The American Diabetes Association is working hard on this. Our health system can definitely improve the information safety-net, which is paramount to optimizing care. In the interim, I encourage all providers to take the extra time to send notes to the diabetes care team of all your patients. As a retina surgeon, my diagnosis of proliferative diabetic retinopathy is important to my primary care colleagues because it is associated with increased mortality, heart attack and stroke. We have to work together to not only usher our patients to their best vision, but also to their best health. The best way to do that is to work with a team.

Question 3: Diabetes brings about many challenges for patients, especially the fear of the unknown when it comes to the possibility of losing their sight. How can ODs and MDs help patients overcome these challenges and its psychological effects?

A: There is a body of literature about the shame that comes from the arduous task of diabetes management. Open and honest communication is the best way to discuss the realities of a diagnosis of diabetes with patients. We have to work together with the patient in the center of our diabetes care community. Mental health is an important part of that care team. Depressed mood may worsen diabetes control and I have referred several patients to mental health professionals to support their diabetes care.

Question 4: As a researcher, are there any new treatments that seem especially promising for diabetes patients when it comes to saving their sight?

A: Continuous glucose monitoring has been incredible. Also, the number of diabetes medication that can act at different areas of the pathway is phenomenal. There are so many more choices for our colleagues that manage blood glucose. Now, we need to continue to work on increasing accessibility to those medication to all of our patients. Currently, there is a subset of disadvantaged patients that are unable to receive or afford the best medications for their health.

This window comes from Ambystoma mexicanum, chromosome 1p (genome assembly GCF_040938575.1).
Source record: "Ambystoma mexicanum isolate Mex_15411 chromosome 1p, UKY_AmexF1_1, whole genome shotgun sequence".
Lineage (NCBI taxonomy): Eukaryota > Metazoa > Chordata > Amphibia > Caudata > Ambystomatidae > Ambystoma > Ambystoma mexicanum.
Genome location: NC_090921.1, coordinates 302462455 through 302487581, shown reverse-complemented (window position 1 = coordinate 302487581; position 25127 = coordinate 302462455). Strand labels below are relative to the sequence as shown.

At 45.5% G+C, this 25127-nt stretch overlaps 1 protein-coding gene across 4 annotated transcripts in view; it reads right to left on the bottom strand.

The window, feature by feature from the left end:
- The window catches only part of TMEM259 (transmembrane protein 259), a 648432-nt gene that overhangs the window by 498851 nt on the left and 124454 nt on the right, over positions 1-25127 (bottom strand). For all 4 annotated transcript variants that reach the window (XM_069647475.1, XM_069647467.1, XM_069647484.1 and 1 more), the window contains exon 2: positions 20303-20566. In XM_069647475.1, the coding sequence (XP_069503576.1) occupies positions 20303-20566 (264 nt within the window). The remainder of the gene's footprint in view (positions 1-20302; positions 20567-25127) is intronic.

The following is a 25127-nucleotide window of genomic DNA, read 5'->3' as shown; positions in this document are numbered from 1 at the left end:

Question 5: Finally, what kind of an effect did the pandemic have on the rise of diabetes? Did the lockdowns and years-long fight against COVID discourage people from seeking help when it came to diabetes related eye diseases?

A: Many studies have demonstrated the delayed examination and treatment of diabetic retinopathy rose during the pandemic. Currently, we are still learning about the association between COVID-19 and diabetes.

Learn More About It
Panelists of the “Diabetes and Your Eyes: A Conversation Around Patient-Centered Care” webinar discuss how health care providers coordinate care for persons with diabetes, talk with each other, and consider patient needs. Leading doctors from throughout the U.S. who care for individuals with diabetes as well as a patient with diabetes participated in the conversation which was moderated by Jeff Todd, president and CEO of Prevent Blindness.

Diabetes and its care has been front page news for years now, especially with the debate over the price of lifesaving insulin. And, of course, it is always top of mind for those in the eyecare industry—especially ECPs, who are often a patient’s first line of defense against the disease. In the feature titled “This November, Diabetes Awareness Takes Center Stage for Indies,” VM takes a look at some social media posts from ECPs and organizations who’ve already stepped up.

For more on how ODs and primary care physicians can work together as a team, read "American Optometric Association Partners With American Diabetes Association and Leading Eye Organizations to Improve Eye Health Outcomes."